Mr Rueben Ottou, Acting Executive Director of the Ghana Wildlife Society, has called on government to take the lead in ensuring that climate sensitive policies are incorporated into district level development plans.
He said adequate capacity for the implementation of climate sensitive interventions at the district level would help reduce vulnerability, increase resilience of communities and safeguard life and property against climate related risks.
Mr Ottou made the call in a statement issued to commemorate the International Day of the Earth which was on the theme: “The Face of Climate Change”.
The Day was set aside to promote harmony with nature and the Earth to achieve a just balance among the economic, social and environmental needs of present and future generations of humanity.
Mr Ottou said climate change had many faces, which required response measures at different levels.
He commended Environmental Protection Agency’s efforts in piloting district level climate sensitive development planning at selected districts, but said there was the need to scale up those efforts.
He asked the government to strengthen climate risk management as one of the focal areas under the private sector partnership initiatives.
According to the Acting Executive Director, private sector initiatives in areas such as sustainable forest management and plantation development under REDD+ programmes, and crop insurance initiatives under various donor support programmes should be strengthened.
Although climate change is a natural phenomenon, human interference with the earth’s systems through increased production of greenhouse gases has resulted in rapid changes in the earth’s climate.
In Ghana, climate change and variability is manifested through delay in the onset of the rainy season, less rain-days, increasing intensity of rain resulting in floods, increasing dry-spells and drought, sea level rise resulting in coastal erosion and inundation.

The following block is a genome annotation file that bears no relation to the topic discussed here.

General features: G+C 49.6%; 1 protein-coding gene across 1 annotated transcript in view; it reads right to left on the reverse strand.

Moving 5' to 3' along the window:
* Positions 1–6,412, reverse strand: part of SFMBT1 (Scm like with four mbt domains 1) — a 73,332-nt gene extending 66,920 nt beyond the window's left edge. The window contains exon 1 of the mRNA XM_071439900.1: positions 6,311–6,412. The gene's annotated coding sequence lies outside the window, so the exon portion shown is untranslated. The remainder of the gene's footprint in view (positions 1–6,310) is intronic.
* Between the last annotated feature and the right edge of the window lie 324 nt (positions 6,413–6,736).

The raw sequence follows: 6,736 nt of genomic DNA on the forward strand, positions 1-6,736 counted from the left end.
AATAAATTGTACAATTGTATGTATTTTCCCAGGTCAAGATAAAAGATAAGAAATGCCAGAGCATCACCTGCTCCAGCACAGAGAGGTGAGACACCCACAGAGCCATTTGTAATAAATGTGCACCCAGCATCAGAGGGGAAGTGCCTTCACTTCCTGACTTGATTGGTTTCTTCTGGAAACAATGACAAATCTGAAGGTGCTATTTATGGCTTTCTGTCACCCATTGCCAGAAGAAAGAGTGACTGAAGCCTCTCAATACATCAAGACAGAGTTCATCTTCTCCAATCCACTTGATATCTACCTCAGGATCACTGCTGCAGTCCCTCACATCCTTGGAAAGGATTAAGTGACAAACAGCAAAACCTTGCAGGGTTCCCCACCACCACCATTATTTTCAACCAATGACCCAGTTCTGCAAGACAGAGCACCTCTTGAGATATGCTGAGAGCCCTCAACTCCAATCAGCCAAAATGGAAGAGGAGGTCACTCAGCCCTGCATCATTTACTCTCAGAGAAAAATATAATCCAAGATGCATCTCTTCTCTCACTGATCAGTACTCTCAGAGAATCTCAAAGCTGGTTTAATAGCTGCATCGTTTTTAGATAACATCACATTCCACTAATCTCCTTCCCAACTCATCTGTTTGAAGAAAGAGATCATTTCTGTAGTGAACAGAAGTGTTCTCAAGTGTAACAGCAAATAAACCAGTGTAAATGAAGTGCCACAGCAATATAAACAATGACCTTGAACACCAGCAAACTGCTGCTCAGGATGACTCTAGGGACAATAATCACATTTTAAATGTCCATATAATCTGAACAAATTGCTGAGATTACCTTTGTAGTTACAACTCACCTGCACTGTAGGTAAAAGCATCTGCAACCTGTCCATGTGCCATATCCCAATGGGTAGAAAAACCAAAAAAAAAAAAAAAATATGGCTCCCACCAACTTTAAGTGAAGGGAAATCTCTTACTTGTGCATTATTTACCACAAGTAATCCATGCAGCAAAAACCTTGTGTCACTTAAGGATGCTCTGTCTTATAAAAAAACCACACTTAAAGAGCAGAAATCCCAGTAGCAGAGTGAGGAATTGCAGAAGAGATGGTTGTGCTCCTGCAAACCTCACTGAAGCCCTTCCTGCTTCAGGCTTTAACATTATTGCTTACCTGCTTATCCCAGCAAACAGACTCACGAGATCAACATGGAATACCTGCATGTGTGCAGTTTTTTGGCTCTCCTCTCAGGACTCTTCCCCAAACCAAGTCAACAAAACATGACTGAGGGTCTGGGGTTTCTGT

“Many people think climate change is a remote problem, but the fact is that it is already impacting on people, wildlife and national economies,” Mr Ottou added.
According to the Intergovernmental Panel on Climate Change, by 2020, between 75 and 250 million people in Africa, are projected to be exposed to increased water stress.
Whiles yields from rain-fed agriculture could be reduced by up to 50 percent with agricultural production, including access to food, being severely compromised.
According to the Netherlands Climate Change Assistance Programme (NCAP) Report 2008, climate change may increase in the incidence of tropical diseases such as meningitis, measles, diarrhea and guinea worm, especially in the northern parts of Ghana.
The Acting Executive Director noted that climate change was already impacting on the Ghanaian economy and that perennial floods, drought and the extreme weather conditions had affected agriculture, livelihoods and property.
He asked companies to consider dedicating some of their Corporate Social Responsibilities initiatives towards reducing the effect of climate change.
Mr. Rueben Ottou said as an organization, Ghana Wildlife Society had been educating over 5,000 wildlife club members on the effects of climate change and the need for individuals and communities to take action whilst contributing to policy discussions.
The Society is also coordinating the Ghana Climate Adaptation Network (Ghana CAN), which is a civil society organisations platform established with support from Building Capacity to Meet the Climate Change Challenge (B4C) Project and CARE International’s Adaptation Learning Programme.
The network seeks to promote effective information sharing among policy makers, researchers and practitioners as well as promoting best adaptation practices in the country.